No more skill points. Yep. You now unlock your skills at a predetermined level. No more saving up those hard-earned points to choose your path on the skill tree, it’s all done for you now. But there isn’t even a skill tree at all anymore, you have like 5 or 6 skills you unlock and then choose which one you want to use via a quick slot option, making for a very limited (although fun) choice of destruction.

No more character points. Want to make a wizard and spend those hard-earned character points on intelligence AND strength so you can double up as a battlemage? Wielding that high strength required magic sword you just found all while raining down magical destruction? Sorry. Those points are automatically spent for you now. Your characteristics are the same as anyone else who is playing that character class.

No identify scrolls…this may not be game breaking to most, but I really loved not knowing what that magical item you just picked up was until you identified it. If you were in the middle of a dungeon and ran out of scrolls you had no way of knowing the potential excellence of what you had in your inventory until you got either more scrolls or had Cain identify it for you in town. In Diablo III magical items have a description of all their effects as soon as you pick them up. Lame.

It’s things like this that make for a stripped down version of the games I’ve come to love for almost 20 years now…decreasing the thinking and strategy aspect, while upping the smash factor is really disheartening. Is it just assumed that modern gamers don’t like to think these days? Is the younger gaming generation all about style over substance? I really hope not. Gaming is something that I have enjoyed my entire life and it just feels like the elements that make a game an experience for your mind are starting to take a back seat to the purely smashy, smashy entertainment aspect.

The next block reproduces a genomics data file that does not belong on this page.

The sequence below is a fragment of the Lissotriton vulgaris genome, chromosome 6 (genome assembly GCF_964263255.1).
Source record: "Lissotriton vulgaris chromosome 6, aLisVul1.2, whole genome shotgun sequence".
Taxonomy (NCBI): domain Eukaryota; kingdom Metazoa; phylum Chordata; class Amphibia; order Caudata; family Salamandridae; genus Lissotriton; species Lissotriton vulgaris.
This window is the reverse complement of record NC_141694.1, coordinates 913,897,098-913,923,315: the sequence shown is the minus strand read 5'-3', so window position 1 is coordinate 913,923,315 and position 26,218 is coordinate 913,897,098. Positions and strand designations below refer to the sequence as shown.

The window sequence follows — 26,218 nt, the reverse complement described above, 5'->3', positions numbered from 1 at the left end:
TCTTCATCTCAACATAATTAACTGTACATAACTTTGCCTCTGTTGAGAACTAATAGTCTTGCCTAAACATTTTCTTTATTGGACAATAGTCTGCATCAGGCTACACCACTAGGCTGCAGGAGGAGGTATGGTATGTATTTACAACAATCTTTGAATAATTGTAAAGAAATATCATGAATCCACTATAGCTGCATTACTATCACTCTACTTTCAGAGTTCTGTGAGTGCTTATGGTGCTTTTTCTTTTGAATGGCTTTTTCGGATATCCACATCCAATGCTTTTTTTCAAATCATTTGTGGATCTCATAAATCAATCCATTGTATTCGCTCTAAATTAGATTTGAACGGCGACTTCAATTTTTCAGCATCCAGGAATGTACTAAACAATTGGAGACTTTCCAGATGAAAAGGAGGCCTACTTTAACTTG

All in all Diablo III is (to me) an extremely fun, if not mindless version of the games that I’ve loved since I was 16 and something of a realization that while the things you loved in your youth change with the times, they don’t necessarily get better.

By: Jon Caron
Sock Talk Co-Host/Jerk
Battletag: Blacksnake#1852

2 thoughts on “Diablo III Review: Stay awhile and listen

  1. You have only found blues and not any yellows I’m guessing… You still have to identify. There just aren’t any stupid scrolls to have to carry around.

    Also, as with everyone else: Turn on elective mode for more skill customization.

    Lastly: Please don’t post a review until you’ve at least hit lvl 30 and been through to Act IV. It sounds like you are missing out on a lot of the game. For example: I had too much Dex and not enough Vit on my DH. How? Items/Gems. So I had to “respec.” At least this is just a blog and not a legit gaming review magazine or something…

  2. Admittedly I am only a lowly 10th level at this point, however it still doesn’t excuse the myriad of other issues with the game that I mention. My tune may change the more I play it, and I WILL continue to play it, I mean it IS fun when it works. I just have a big problem when something goes backwards instead of forward…especially in a franchise this strong and in depth.